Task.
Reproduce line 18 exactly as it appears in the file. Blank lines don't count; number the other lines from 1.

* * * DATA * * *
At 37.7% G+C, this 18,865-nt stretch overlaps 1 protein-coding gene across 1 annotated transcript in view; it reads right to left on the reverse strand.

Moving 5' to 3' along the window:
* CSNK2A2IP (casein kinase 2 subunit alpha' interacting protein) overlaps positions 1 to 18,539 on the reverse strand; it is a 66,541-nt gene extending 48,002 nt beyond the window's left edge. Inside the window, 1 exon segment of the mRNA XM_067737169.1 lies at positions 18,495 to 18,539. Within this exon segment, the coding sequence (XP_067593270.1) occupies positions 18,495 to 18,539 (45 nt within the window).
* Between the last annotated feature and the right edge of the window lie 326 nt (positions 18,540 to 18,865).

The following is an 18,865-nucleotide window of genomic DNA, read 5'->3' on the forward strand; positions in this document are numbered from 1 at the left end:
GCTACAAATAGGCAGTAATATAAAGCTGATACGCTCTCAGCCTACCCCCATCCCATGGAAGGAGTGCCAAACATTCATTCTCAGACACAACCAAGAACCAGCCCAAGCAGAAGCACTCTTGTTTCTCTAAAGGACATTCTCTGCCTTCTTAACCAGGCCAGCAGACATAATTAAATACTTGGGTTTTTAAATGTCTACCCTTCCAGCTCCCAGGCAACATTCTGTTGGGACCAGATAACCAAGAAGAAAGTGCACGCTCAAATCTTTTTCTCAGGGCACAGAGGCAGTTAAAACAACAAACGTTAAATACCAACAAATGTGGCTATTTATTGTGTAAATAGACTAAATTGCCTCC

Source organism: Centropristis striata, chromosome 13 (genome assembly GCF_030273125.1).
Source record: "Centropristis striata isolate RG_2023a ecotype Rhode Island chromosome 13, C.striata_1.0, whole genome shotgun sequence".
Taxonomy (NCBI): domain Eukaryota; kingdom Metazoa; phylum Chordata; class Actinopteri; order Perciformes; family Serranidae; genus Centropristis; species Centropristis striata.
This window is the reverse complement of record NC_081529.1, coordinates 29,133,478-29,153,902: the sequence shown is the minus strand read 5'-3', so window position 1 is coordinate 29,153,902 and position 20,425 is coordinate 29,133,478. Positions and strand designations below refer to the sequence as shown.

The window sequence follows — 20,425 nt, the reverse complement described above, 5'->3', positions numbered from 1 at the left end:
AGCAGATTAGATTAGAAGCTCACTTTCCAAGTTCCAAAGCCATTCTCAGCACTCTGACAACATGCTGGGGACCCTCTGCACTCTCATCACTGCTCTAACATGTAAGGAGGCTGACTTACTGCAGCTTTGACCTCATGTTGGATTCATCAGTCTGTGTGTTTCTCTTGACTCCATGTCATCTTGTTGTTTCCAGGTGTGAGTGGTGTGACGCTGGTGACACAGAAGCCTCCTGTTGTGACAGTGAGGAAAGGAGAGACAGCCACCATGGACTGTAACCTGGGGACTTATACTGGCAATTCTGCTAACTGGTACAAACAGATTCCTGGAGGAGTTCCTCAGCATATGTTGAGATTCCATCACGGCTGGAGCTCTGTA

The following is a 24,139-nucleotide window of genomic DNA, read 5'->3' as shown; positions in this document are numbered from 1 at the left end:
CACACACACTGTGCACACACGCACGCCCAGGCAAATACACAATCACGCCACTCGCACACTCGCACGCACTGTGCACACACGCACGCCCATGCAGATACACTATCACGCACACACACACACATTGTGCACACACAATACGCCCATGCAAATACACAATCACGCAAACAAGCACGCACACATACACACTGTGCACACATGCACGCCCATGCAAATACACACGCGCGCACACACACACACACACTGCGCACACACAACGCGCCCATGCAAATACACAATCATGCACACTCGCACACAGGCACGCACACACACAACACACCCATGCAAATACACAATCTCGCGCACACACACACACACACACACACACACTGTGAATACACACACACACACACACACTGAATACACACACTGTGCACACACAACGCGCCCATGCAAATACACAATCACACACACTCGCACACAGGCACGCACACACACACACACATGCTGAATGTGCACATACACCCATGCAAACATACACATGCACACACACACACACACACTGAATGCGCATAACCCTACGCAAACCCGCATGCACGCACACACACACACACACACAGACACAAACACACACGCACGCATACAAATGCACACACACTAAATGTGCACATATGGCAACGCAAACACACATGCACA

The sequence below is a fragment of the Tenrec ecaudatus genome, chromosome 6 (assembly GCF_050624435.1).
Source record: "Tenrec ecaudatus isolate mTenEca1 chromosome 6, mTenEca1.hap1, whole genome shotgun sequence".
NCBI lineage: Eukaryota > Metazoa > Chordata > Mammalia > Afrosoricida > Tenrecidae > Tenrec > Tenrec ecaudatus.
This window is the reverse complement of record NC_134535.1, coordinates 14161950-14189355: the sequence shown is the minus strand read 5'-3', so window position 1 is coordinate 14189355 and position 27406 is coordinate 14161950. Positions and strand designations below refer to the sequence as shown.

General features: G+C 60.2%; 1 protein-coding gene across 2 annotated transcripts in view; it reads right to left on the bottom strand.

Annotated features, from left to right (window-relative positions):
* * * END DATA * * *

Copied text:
This window is the reverse complement of record NC_134535.1, coordinates 14161950-14189355: the sequence shown is the minus strand read 5'-3', so window position 1 is coordinate 14189355 and position 27406 is coordinate 14161950. Positions and strand designations below refer to the sequence as shown.